Title: Bringing the assessment of biomechanical interventions into clinical practice and use in knee osteoarthritis.
Supervisors: Dr Carina Price
Professor Richard Jones
Background: The knee joint experiences higher loads therefore it is affected the most and is commonly affected by knee osteoarthritis (KOA). There is no cure for knee osteoarthritis therefore its management is crucial. Biomechanical interventions such as orthotic devices are commonly recommended to prevent the progression of the disease. However, not all patients experience a decrease in EKAM which is an important objective of biomechanical interventions. An increased EKAM is linked to decrease in function and progression of knee osteoarthritis. Gold standard methods such as 3D marker-based motion capture are used to assess the effects of biomechanical interventions. However, there are many limitations of marker-based systems, they are inaccessible to clinicians as well as expensive. Alternative methods are required to objectively assess interventions in clinic without expensive and time-consuming systems. Plantar pressure measurement systems can be used to evaluate interventions instead of gait laboratories, this is a common method of assessment in diabetic patients. Another potential alternative method to assess the effects of interventions is markerless motion capture systems.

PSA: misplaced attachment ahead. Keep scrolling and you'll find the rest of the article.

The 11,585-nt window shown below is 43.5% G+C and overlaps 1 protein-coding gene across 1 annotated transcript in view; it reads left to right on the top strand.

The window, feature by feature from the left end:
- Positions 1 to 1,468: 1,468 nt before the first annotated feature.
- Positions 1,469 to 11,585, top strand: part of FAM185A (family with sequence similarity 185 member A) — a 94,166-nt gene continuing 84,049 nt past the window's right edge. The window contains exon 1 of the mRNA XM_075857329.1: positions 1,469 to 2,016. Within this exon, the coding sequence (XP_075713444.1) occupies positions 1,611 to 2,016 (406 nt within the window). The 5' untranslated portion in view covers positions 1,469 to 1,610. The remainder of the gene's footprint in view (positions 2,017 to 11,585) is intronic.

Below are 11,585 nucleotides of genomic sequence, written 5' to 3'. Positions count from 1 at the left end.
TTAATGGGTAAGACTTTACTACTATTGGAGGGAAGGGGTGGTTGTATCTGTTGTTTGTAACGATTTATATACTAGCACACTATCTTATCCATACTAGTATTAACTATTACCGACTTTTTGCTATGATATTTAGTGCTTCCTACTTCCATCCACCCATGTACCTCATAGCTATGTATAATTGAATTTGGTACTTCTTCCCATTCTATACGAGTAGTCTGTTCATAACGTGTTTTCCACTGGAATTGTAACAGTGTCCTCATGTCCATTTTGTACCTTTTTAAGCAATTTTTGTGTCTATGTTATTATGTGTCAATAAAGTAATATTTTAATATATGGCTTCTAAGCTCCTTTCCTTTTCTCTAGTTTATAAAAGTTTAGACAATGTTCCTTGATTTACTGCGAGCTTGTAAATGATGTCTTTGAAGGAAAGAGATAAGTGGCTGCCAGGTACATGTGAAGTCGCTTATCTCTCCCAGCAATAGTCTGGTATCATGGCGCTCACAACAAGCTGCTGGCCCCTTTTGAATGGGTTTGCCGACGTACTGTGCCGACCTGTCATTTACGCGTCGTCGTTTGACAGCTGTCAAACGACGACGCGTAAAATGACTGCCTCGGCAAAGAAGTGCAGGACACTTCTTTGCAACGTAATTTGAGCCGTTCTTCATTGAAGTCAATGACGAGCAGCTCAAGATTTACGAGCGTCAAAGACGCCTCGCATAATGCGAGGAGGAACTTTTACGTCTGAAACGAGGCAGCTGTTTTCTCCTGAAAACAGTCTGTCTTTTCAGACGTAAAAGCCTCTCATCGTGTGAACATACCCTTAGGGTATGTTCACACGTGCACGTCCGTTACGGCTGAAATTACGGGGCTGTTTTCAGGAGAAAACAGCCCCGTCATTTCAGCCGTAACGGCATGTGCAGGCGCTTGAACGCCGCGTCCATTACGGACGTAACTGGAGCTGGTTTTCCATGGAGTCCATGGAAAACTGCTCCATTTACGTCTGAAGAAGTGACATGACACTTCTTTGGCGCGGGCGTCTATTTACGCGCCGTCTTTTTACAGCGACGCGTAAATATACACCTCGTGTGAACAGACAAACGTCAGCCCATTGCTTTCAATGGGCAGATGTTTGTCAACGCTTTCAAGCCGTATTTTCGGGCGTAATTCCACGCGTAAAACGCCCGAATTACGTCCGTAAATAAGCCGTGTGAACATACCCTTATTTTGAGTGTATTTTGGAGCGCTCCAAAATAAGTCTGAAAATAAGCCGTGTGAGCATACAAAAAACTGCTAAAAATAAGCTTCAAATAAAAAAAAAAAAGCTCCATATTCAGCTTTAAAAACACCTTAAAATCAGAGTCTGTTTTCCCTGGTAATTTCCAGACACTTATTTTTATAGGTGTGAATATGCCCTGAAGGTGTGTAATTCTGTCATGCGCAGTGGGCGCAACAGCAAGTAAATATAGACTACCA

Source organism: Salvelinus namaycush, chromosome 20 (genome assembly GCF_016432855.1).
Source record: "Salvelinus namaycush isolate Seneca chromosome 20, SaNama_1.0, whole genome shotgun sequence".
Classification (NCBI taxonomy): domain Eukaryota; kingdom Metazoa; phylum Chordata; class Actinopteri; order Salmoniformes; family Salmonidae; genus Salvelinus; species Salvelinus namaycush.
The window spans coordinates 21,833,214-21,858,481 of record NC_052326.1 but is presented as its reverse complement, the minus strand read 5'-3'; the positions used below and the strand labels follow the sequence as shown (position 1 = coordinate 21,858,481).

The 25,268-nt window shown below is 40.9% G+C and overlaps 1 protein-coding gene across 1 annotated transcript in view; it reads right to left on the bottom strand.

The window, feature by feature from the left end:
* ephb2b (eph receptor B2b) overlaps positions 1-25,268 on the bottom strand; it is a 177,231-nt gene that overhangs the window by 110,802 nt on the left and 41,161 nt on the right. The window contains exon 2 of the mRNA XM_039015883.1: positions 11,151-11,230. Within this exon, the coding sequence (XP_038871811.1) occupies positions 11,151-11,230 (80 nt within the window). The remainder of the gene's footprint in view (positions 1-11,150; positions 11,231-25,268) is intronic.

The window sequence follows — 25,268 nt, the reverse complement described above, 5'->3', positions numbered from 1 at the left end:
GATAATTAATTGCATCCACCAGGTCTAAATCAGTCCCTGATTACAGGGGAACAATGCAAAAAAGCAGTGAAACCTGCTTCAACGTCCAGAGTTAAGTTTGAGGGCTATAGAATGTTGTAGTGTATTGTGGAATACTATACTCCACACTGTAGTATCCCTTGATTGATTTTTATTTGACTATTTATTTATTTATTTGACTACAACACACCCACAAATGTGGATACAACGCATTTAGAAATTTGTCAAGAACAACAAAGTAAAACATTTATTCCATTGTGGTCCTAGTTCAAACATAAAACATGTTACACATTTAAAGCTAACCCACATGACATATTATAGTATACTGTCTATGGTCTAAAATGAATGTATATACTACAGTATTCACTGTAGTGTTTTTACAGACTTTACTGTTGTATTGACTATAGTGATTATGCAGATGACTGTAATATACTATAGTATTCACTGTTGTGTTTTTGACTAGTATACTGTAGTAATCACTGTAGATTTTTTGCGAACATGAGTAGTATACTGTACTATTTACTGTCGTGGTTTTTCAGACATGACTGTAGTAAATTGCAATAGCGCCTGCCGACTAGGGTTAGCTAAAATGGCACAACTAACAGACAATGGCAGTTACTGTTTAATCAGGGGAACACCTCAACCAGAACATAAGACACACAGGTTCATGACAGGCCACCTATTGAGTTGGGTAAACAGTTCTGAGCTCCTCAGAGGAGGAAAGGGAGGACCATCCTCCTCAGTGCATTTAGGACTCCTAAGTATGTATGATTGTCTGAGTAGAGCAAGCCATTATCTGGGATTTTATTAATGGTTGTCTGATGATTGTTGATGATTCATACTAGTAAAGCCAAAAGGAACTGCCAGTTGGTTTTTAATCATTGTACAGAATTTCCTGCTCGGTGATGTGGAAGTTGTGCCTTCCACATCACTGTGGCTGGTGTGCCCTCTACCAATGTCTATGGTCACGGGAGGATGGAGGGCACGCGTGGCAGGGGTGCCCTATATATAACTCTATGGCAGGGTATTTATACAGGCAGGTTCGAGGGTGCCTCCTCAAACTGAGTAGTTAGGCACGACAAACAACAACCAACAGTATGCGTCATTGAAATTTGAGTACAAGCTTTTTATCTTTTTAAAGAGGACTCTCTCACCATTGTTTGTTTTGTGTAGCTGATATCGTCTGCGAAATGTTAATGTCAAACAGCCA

Aim: Assessing the ability of plantar pressure and markerless systems to identify biomechanical responders (decreased EKAM) compared to 3D marker-based systems. To explore the reliability of the different systems and their feasibility to assess an intervention. This will help to identify an objective lower-cost system for the assessment of interventions in knee osteoarthritis patients in clinic.